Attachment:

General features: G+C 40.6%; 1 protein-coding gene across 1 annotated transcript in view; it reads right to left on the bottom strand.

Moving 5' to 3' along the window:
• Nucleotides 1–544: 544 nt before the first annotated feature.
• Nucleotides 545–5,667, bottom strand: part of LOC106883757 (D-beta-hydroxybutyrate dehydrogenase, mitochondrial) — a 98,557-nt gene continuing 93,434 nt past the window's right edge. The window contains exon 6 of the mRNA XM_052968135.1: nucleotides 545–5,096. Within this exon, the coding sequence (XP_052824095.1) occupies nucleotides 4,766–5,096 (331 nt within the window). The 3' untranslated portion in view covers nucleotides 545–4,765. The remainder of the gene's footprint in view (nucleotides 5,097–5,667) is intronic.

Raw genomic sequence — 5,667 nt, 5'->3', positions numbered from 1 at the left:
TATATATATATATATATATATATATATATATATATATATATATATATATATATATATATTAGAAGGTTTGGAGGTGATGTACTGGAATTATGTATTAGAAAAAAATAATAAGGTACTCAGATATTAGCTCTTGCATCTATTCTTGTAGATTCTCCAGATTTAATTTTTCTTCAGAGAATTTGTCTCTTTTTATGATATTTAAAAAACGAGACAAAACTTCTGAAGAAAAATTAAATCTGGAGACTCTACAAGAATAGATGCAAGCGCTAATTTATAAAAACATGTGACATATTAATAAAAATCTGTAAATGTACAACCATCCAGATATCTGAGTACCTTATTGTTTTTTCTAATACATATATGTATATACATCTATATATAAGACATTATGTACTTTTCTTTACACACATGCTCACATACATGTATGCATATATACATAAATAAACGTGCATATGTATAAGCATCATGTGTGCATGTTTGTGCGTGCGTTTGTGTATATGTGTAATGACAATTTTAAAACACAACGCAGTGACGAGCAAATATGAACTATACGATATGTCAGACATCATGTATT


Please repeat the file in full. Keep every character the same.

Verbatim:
General features: G+C 40.6%; 1 protein-coding gene across 1 annotated transcript in view; it reads right to left on the bottom strand.

Moving 5' to 3' along the window:
• Nucleotides 1–544: 544 nt before the first annotated feature.
• Nucleotides 545–5,667, bottom strand: part of LOC106883757 (D-beta-hydroxybutyrate dehydrogenase, mitochondrial) — a 98,557-nt gene continuing 93,434 nt past the window's right edge. The window contains exon 6 of the mRNA XM_052968135.1: nucleotides 545–5,096. Within this exon, the coding sequence (XP_052824095.1) occupies nucleotides 4,766–5,096 (331 nt within the window). The 3' untranslated portion in view covers nucleotides 545–4,765. The remainder of the gene's footprint in view (nucleotides 5,097–5,667) is intronic.

Raw genomic sequence — 5,667 nt, 5'->3', positions numbered from 1 at the left:
TATATATATATATATATATATATATATATATATATATATATATATATATATATATATATTAGAAGGTTTGGAGGTGATGTACTGGAATTATGTATTAGAAAAAAATAATAAGGTACTCAGATATTAGCTCTTGCATCTATTCTTGTAGATTCTCCAGATTTAATTTTTCTTCAGAGAATTTGTCTCTTTTTATGATATTTAAAAAACGAGACAAAACTTCTGAAGAAAAATTAAATCTGGAGACTCTACAAGAATAGATGCAAGCGCTAATTTATAAAAACATGTGACATATTAATAAAAATCTGTAAATGTACAACCATCCAGATATCTGAGTACCTTATTGTTTTTTCTAATACATATATGTATATACATCTATATATAAGACATTATGTACTTTTCTTTACACACATGCTCACATACATGTATGCATATATACATAAATAAACGTGCATATGTATAAGCATCATGTGTGCATGTTTGTGCGTGCGTTTGTGTATATGTGTAATGACAATTTTAAAACACAACGCAGTGACGAGCAAATATGAACTATACGATATGTCAGACATCATGTATT